Even the apostles came across passages of Scripture once in a while that confounded them. Peter wrote of Paul’s writings, “His letters contain some things that are hard to understand” (2 Peter 3:16). That’s a comfort to those of us who have ever been perplexed by something we’ve read in the Bible!
Peter also wrote, “The prophets, who spoke of the grace that was to come to you, searched intently and with the greatest care, trying to find out the time and circumstances to which the Spirit of Christ in them was pointing when he predicted the sufferings of Christ and the glories that would follow” (1 Peter 1:10-11). In other words, the Old Testament prophets also had difficulty understanding some aspects of Scripture—including their own prophecies! The good news is, they kept pursuing greater understanding despite their own confusion. They faithfully wrote down what God had led them to write, even when they couldn’t piece it all together.
To take a case in point, the prophets spoke of a glorious messiah to come. They also spoke of a suffering messiah to come. Consequently, they had trouble reconciling these two concepts, which seemed to stand in an irresolvable tension. “What kind of messiah will he be,” they wondered, “a glorious messiah or a suffering messiah? Or will he somehow be both?”
Looking at all the biblical evidence, some rabbis said there was not one messiah coming but two! They even gave them names. The first was called, “Messiah, son of David,” the one who would rule and reign in righteousness in the spirit of King David, the one who brought Israel to its zenith of power and glory in his day. The second was called, “Messiah, son of [Old Testament] Joseph,” the one who would be mistreated by his own people and suffer greatly at their hands, just like Joseph, the patriarch, who was betrayed by his brothers.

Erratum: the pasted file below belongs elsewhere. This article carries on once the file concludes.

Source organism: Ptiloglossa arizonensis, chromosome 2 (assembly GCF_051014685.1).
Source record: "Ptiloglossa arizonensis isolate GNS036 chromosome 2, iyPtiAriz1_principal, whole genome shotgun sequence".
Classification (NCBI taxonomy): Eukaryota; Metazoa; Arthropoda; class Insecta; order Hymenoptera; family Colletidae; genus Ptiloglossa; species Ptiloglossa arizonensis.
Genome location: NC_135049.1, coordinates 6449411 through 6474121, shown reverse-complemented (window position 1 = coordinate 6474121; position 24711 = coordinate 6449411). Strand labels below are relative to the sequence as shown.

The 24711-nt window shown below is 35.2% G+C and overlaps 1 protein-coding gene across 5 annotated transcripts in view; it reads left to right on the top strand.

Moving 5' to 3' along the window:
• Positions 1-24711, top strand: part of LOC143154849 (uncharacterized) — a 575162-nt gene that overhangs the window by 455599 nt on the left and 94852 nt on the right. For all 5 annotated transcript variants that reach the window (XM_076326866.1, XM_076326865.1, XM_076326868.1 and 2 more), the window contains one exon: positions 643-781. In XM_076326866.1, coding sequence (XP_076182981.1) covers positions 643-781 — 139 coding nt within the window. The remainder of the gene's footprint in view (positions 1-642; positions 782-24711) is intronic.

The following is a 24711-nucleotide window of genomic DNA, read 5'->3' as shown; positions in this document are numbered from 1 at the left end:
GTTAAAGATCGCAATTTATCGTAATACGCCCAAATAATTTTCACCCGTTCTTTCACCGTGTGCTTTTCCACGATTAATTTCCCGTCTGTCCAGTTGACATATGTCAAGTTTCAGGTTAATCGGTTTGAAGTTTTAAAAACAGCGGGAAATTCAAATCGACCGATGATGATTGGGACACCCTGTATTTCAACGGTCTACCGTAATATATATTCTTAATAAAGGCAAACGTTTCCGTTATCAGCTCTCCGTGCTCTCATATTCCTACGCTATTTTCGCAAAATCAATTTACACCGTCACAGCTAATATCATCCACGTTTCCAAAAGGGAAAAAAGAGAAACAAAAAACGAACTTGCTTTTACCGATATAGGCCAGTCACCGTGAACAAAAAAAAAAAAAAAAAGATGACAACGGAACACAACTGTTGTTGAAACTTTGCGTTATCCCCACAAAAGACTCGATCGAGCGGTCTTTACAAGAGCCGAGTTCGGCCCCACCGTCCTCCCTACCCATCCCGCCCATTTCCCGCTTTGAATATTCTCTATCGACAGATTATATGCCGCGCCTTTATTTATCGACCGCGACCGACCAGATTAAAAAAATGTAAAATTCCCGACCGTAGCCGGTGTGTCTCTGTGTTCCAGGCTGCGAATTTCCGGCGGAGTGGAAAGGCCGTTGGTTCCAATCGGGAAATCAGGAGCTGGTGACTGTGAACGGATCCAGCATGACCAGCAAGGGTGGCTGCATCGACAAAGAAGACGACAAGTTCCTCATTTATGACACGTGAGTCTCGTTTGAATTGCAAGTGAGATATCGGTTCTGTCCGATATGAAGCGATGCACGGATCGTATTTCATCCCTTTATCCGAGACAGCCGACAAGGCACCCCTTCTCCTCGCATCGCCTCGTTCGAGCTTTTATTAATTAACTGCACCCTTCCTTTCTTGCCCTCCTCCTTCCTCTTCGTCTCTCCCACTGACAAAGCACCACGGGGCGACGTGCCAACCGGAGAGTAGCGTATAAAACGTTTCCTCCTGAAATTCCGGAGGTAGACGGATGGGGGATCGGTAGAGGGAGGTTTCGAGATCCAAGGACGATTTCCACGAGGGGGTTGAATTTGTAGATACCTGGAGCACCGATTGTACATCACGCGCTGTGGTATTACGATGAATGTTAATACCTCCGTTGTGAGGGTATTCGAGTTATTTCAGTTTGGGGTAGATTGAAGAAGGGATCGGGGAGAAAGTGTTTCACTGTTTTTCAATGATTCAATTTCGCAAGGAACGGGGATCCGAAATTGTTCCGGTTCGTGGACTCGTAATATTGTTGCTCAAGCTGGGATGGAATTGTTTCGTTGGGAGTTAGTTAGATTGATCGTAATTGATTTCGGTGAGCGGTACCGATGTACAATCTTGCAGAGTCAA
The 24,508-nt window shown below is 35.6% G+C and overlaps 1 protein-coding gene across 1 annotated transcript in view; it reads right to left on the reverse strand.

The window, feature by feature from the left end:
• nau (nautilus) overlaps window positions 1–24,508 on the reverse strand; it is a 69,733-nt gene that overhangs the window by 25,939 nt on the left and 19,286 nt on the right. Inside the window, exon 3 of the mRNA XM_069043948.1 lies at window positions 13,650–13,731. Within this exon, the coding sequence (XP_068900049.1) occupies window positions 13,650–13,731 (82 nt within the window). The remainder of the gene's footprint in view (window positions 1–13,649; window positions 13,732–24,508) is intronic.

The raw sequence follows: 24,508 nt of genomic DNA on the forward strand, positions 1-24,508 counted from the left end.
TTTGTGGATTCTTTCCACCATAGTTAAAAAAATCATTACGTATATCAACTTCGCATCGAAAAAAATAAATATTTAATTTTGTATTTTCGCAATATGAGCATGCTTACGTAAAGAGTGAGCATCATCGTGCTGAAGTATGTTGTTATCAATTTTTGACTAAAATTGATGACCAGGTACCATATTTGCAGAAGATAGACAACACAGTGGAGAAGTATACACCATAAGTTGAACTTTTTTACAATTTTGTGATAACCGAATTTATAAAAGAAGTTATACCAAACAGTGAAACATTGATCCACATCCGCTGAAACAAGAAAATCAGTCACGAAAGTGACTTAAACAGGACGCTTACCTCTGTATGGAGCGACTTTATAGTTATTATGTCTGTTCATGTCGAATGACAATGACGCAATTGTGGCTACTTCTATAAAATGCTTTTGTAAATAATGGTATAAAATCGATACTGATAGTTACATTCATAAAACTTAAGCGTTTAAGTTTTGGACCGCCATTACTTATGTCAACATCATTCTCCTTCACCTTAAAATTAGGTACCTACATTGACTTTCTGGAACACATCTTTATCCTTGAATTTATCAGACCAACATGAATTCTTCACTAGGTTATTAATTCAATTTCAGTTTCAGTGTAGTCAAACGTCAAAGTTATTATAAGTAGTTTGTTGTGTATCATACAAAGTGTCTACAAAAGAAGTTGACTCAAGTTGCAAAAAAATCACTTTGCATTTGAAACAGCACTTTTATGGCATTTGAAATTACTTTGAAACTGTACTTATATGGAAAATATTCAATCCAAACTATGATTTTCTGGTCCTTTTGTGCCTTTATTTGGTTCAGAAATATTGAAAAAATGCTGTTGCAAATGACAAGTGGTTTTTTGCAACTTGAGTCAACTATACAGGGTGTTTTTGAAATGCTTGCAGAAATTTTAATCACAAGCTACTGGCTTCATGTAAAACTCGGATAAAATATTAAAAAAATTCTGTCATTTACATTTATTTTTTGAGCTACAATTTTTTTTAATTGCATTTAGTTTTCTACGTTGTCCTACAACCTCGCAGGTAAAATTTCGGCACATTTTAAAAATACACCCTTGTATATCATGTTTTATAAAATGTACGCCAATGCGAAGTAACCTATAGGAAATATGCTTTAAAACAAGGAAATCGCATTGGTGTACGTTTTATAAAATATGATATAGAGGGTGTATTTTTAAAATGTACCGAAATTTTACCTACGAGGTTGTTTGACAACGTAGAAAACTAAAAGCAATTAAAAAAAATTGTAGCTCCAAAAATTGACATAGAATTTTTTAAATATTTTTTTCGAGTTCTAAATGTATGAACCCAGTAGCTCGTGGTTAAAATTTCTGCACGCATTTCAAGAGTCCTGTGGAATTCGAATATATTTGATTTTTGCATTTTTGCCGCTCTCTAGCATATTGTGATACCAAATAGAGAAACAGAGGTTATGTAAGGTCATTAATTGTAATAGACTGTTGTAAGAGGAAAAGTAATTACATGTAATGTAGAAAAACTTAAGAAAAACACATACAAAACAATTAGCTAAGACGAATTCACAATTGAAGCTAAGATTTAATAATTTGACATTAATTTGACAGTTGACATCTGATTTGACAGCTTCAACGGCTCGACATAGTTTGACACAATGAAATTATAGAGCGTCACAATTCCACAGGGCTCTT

The two-messiah theory was a good theory. It sought to be comprehensive and make sense of the sum total of biblical data. It tried to leave no stone unturned and be faithful to what God had revealed in his Word. The only problem with the theory is that it was wrong! There were not two messiahs coming, but one messiah in two appearances. The first time he would come as “Messiah son of Joseph,” the suffering servant who would die for the sins of the world. The second time he would appear as “Messiah son of David,” the everlasting king whose throne would never end.
The lesson for us today is both practical and helpful: When Scripture is hard to understand, keep studying it as best you can, letting God unravel the mysteries in his own time. And, in the end, know that Jesus is the center of all of it. As the prophets learned, God’s unfolding plan requires patience and faith. Paul himself wrote, “Now we see but a poor reflection as in a mirror; then we shall see face to face. Now I know in part; then I shall know fully, even as I am fully known” (1 Corinthians 13:12). We ought to be very careful, then, about how tightly we hold onto our pet theories—even when we can attach a bunch of Bible verses to them.
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